SEATTLE (AP) Thirty years have passed since D.B. Cooper jumped from a hijacked, Seattle-bound jetliner with $200,000 in ransom money and disappeared into a remote forest.
With the 30th anniversary of the crime coming on today, Cooper’s escapade remains the only unsolved skyjacking in the United States. The FBI has received thousands of tips, but investigators have nothing to go on no suspect, no leads, nothing to prove who Cooper was or where he went.
“He’s our Jesse James and Billy the Kid,” said Jerry Thomas, a retired Army infantryman who has searched the backwoods of southwestern Washington for any trace of Cooper.
Many who have studied Cooper’s actions on Thanksgiving Eve in 1971 are certain he died trying to escape. They have reason to believe that, too. He exited the plane in heavy rain and jumped over a dense forest of pine and Douglas fir. He was dressed in a suit and loafers and one of the two parachutes he used was defective.
But his story continues to fascinate.
On Nov. 24, 1971, a thin man in his 40s calling himself Dan Cooper showed up at the Northwest Orient Airlines ticket counter at Portland International Airport in Oregon. He paid $20 in cash for a one-way flight to Seattle departing at 4:35 p.m. He boarded the plane and took a seat near the back, where he had the row to himself.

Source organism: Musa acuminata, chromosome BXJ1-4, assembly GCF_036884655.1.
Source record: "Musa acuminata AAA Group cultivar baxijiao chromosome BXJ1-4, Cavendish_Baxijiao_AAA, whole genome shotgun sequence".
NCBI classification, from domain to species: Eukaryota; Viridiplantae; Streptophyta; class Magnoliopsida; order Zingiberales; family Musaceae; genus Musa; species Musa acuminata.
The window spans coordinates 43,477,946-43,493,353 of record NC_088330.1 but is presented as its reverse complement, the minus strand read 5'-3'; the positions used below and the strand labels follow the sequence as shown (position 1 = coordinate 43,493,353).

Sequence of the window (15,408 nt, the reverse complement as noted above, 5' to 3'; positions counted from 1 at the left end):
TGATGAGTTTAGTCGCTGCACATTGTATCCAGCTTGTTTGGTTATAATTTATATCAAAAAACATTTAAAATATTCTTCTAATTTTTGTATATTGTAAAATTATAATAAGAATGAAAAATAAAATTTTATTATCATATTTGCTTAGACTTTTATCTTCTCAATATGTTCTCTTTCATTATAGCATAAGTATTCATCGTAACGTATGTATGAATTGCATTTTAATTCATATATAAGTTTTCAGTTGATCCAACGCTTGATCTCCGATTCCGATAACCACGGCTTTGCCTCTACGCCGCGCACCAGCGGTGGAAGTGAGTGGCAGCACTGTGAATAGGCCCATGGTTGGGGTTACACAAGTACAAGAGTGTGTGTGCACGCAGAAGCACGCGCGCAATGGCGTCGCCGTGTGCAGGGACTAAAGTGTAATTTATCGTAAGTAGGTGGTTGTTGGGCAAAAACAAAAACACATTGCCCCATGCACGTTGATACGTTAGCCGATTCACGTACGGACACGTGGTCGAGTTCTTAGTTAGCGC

Soon after takeoff, Cooper handed a note to a stewardess and said he had a bomb on board. He let her peek into his briefcase at wires and red sticks that looked like explosives. He then demanded $200,000, four parachutes and “no funny stuff.” At 5:40 p.m., the plane landed at Seattle-Tacoma International Airport and authorities met his demands.
He ordered the plane back into the air and demanded that it fly toward Mexico through Reno at no more than 10,000 feet. He later jumped, and hasn’t been seen or heard from since.
He’s beaten the best crime fighters in the country, earning him folk hero status among some. Today, the tiny town of Ariel, Wash., will throw a party for Cooper for the 27th straight year at a bar called the Ariel Store.
Along with earning him admirers, his case inspired some copycat attempts and prompted new airport security measures nationwide.
After years of investigating the case, all authorities know about Cooper is that he smoked Raleigh cigarettes, drank whiskey and was familiar with aerodynamics.
Only some of his ransom money a bundle of $20 bills has turned up. A child digging in a sand bar on the north bank of the Columbia River west of Vancouver found the money in 1980. The serial numbers had been recorded by the FBI.
“The fact that it’s the only unsolved hijacking keeps it high profile,” said FBI agent Ralph Hope of Seattle, the latest agent in charge of the case. “It will remain that way until we know the individual could not be alive.”